ASCAP’s database credits Vassar Clements with 18 published compositions, including:

  • “Crossing the Catskills”
  • “Fiddle Pack”
  • “Westport Drive”
  • “Lonesome Fiddle Blues”

Early Influences

  • Carroll Clements (cousin)
  • Gerald Clements (cousin)
  • Tommy Dorsey
  • Carroll Clements (cousin)
  • Gerald Clements (cousin)
  • Tommy Dorsey

Came to Fame With

Nitty Gritty Dirt Band’s Will the Circle Be Unbroken album, 1971

Performed With

  • Bill Monroe and His Blue Grass Boys, 1949-1950, 1955, 1961-1962, 1967
  • Jim and Jesse and the Virginia Boys, 1958-1961
  • Jimmy Martin and the Sunny Mountain Boys, 1967
  • Faron Young and the Deputies, 1969, 1973
  • Bobby Smith and the Boys From Shiloh, 1969-1970
  • John Hartford/Dobrolic Plectral Society, 1971
  • Earl Scruggs Revue, 1971-1973
  • Old and in the Way, 1973
  • Nitty Gritty Dirt Band, 1974
  • Vassar Clements Band, 1974-1986

Led the Way

  • Recognized as one of the seminal instrumentalists in bluegrass music, noted for his bluesy improvisations.
  • Toured and recorded with three of the most influential early bands: Bill Monroe, Jim and Jesse, and Jimmy Martin.
  • After a career as a country music sideman, was a leading figure in the New Grass movement, with the Nitty Gritty Dirt Band, John Hartford, Earl Scruggs, and his own Vassar Clements Band.
  • Six Grammy nominations and one win (2005) for his participation in the Nitty Gritty Dirt Band’s recording of “Earl’s Breakdown.”
  • Spearheaded a unique genre of music known as “hillbilly jazz.”
  • Inducted into the IBMA Hall of Fame in 2018.

By the Way

  • Non-musical jobs included work as a plumber at NASA, a switchman for the Atlantic Coast Railroad, and a franchise owner in a potato chip delivery service.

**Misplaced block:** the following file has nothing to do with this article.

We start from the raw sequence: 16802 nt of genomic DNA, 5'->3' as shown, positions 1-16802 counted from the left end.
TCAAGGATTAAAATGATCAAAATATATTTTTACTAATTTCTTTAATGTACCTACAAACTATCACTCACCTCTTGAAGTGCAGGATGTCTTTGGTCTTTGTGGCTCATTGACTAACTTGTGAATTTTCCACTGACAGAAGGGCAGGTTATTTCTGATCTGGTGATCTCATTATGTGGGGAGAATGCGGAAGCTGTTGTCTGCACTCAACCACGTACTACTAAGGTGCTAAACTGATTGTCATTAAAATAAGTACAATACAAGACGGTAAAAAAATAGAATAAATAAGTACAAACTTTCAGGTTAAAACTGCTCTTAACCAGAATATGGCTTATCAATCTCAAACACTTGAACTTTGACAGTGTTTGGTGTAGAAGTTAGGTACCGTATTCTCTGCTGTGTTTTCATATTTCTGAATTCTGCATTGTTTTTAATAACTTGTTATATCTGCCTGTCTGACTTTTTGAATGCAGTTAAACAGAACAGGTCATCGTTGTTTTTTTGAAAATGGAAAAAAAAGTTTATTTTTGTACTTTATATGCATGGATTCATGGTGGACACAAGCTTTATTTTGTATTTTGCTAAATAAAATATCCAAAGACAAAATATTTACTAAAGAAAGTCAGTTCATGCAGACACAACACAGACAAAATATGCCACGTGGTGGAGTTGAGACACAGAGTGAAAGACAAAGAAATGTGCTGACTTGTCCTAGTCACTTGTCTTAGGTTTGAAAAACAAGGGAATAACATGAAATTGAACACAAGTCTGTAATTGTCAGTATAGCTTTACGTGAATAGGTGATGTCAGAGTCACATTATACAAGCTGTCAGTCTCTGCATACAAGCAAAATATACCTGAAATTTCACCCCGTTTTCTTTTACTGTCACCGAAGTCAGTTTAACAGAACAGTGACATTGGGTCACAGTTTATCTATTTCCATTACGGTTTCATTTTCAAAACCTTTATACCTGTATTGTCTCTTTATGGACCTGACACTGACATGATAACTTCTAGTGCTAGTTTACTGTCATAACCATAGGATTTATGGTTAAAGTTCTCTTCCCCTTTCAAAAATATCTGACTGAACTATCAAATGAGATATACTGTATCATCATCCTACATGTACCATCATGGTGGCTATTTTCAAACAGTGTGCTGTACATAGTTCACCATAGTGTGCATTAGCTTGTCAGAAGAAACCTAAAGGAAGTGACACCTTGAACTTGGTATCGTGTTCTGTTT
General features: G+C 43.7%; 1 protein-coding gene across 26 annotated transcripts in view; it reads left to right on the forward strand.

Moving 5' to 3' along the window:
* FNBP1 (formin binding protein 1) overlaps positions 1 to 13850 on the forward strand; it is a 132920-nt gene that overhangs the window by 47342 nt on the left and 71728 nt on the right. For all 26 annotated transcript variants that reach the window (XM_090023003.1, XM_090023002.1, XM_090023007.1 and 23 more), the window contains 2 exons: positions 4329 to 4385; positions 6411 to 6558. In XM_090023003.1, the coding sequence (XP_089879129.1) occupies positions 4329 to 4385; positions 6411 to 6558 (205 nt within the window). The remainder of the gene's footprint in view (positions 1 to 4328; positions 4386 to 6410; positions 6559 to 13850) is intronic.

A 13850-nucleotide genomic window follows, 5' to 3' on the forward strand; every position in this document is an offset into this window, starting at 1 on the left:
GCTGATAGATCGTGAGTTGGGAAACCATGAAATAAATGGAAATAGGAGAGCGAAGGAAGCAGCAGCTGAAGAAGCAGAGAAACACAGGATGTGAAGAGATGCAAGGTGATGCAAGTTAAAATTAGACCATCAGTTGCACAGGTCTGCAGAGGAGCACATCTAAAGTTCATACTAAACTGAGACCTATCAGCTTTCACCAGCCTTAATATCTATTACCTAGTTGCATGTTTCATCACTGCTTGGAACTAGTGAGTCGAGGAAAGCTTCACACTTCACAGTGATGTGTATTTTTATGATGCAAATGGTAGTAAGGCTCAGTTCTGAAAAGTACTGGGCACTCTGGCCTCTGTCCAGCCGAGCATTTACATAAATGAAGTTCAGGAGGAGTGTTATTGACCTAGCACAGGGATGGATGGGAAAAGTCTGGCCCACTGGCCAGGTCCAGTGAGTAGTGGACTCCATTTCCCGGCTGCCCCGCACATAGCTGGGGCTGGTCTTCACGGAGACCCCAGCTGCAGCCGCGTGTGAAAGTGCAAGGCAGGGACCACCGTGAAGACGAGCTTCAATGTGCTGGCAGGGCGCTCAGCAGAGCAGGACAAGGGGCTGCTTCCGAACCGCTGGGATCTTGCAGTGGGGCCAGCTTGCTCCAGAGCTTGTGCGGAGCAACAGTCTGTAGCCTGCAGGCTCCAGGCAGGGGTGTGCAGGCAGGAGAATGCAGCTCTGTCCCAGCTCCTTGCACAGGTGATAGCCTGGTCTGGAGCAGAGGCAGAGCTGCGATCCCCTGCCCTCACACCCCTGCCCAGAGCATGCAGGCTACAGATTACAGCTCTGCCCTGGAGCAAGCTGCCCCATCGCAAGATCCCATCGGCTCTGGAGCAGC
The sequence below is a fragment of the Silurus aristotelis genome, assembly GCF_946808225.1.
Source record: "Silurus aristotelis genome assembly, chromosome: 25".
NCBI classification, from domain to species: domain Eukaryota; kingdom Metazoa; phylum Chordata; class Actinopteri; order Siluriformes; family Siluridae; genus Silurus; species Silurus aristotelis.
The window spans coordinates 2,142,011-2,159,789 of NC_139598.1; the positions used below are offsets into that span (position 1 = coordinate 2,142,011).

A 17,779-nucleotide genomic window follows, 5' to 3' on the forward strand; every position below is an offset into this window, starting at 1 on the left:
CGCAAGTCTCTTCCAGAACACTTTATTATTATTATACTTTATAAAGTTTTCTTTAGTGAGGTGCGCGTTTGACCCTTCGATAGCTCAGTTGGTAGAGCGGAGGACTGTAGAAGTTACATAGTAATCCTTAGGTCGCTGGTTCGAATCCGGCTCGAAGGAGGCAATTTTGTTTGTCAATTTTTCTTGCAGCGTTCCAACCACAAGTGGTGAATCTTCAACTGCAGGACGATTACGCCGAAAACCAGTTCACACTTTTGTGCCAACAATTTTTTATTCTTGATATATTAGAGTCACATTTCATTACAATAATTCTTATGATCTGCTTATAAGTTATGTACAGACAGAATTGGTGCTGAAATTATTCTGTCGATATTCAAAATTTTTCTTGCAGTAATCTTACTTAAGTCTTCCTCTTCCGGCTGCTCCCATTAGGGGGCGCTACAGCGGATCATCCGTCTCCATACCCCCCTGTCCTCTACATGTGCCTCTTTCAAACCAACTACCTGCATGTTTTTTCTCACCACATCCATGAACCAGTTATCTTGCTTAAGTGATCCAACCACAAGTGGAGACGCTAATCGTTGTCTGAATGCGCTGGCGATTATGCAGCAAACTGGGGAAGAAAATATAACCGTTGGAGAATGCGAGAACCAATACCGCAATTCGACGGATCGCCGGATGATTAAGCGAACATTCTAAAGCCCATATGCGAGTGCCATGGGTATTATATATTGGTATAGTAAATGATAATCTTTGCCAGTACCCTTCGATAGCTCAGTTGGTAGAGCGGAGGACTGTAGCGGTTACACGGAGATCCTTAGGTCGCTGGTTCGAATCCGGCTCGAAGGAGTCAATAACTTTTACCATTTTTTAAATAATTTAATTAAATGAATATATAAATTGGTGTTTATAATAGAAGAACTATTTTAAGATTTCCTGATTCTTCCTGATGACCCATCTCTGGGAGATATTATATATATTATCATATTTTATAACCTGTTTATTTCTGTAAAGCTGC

• The first fiddle tune he mastered as a youth was “Rubber Dolly.”
  • Also played viola, cello, bass, mandolin, guitar, and tenor banjo.
  • Played and appeared onstage in Robert Altman’s 1975 film, Nashville.
  • The Grateful Dead’s Jerry Garcia nicknamed him “Clamp” because of the tobacco pipe usually clenched between his teeth.

From the Archives

“I’ve always said a fiddle would fit any kind of music. But I’m kind of backwards; it don’t look right on me to try and push anything, so I just sit back and wait for a chance. And when the chance comes along, I take it and prove what I’ve thought all along.”
Quoted by Sylvia Rector (AP) in “Old Musical Barriers Broken,” Wilkes-Barre Times Leader, February 22, 1974.
“You’re always tryin’ to do somethin’ new and to do that you have to play yourself out on a limb and then try to play your way back into the patter of the other people who are playin’ along with you. If you make it back, you’re okay.”
Quoted by Jack Hurst, from “Vassar Clements Put Down Booze to Fiddle Again,” Philadelphia Inquirer, April 7, 1974.
“I still don't read music. To me, it’s all feeling.”
Quoted by Bill Banks in “Renowned Fiddler Still Jumps Categories,” Atlanta Journal-Constitution, September 26, 2002.